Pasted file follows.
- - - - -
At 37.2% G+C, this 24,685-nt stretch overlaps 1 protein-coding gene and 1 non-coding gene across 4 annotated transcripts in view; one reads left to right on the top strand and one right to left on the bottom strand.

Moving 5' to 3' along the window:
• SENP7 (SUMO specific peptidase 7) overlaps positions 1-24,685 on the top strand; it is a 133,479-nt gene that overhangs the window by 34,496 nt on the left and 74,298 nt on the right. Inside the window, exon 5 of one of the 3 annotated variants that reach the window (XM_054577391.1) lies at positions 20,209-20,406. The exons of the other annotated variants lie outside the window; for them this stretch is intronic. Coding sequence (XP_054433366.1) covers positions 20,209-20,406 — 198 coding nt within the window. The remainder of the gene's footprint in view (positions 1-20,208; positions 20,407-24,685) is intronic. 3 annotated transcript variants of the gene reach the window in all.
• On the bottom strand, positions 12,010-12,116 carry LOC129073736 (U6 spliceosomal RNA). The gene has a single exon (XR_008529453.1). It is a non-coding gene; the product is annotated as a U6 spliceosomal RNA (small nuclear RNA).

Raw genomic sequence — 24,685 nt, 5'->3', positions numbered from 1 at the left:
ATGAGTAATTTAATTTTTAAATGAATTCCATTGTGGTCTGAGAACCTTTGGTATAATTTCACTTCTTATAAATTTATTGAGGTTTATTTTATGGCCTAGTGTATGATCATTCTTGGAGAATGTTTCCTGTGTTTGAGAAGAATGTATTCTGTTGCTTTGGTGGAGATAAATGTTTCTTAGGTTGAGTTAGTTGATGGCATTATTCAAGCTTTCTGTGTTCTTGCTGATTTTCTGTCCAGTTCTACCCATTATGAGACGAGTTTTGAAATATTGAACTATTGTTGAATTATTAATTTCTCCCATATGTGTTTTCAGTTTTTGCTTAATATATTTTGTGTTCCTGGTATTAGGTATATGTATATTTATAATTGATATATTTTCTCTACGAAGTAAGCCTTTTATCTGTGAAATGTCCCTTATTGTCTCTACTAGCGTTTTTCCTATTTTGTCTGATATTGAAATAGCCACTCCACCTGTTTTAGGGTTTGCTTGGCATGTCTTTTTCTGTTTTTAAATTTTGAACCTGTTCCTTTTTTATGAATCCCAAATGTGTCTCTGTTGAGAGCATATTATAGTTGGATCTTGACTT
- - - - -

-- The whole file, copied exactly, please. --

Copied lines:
At 37.2% G+C, this 24,685-nt stretch overlaps 1 protein-coding gene and 1 non-coding gene across 4 annotated transcripts in view; one reads left to right on the top strand and one right to left on the bottom strand.

Moving 5' to 3' along the window:
• SENP7 (SUMO specific peptidase 7) overlaps positions 1-24,685 on the top strand; it is a 133,479-nt gene that overhangs the window by 34,496 nt on the left and 74,298 nt on the right. Inside the window, exon 5 of one of the 3 annotated variants that reach the window (XM_054577391.1) lies at positions 20,209-20,406. The exons of the other annotated variants lie outside the window; for them this stretch is intronic. Coding sequence (XP_054433366.1) covers positions 20,209-20,406 — 198 coding nt within the window. The remainder of the gene's footprint in view (positions 1-20,208; positions 20,407-24,685) is intronic. 3 annotated transcript variants of the gene reach the window in all.
• On the bottom strand, positions 12,010-12,116 carry LOC129073736 (U6 spliceosomal RNA). The gene has a single exon (XR_008529453.1). It is a non-coding gene; the product is annotated as a U6 spliceosomal RNA (small nuclear RNA).

Raw genomic sequence — 24,685 nt, 5'->3', positions numbered from 1 at the left:
ATGAGTAATTTAATTTTTAAATGAATTCCATTGTGGTCTGAGAACCTTTGGTATAATTTCACTTCTTATAAATTTATTGAGGTTTATTTTATGGCCTAGTGTATGATCATTCTTGGAGAATGTTTCCTGTGTTTGAGAAGAATGTATTCTGTTGCTTTGGTGGAGATAAATGTTTCTTAGGTTGAGTTAGTTGATGGCATTATTCAAGCTTTCTGTGTTCTTGCTGATTTTCTGTCCAGTTCTACCCATTATGAGACGAGTTTTGAAATATTGAACTATTGTTGAATTATTAATTTCTCCCATATGTGTTTTCAGTTTTTGCTTAATATATTTTGTGTTCCTGGTATTAGGTATATGTATATTTATAATTGATATATTTTCTCTACGAAGTAAGCCTTTTATCTGTGAAATGTCCCTTATTGTCTCTACTAGCGTTTTTCCTATTTTGTCTGATATTGAAATAGCCACTCCACCTGTTTTAGGGTTTGCTTGGCATGTCTTTTTCTGTTTTTAAATTTTGAACCTGTTCCTTTTTTATGAATCCCAAATGTGTCTCTGTTGAGAGCATATTATAGTTGGATCTTGACTT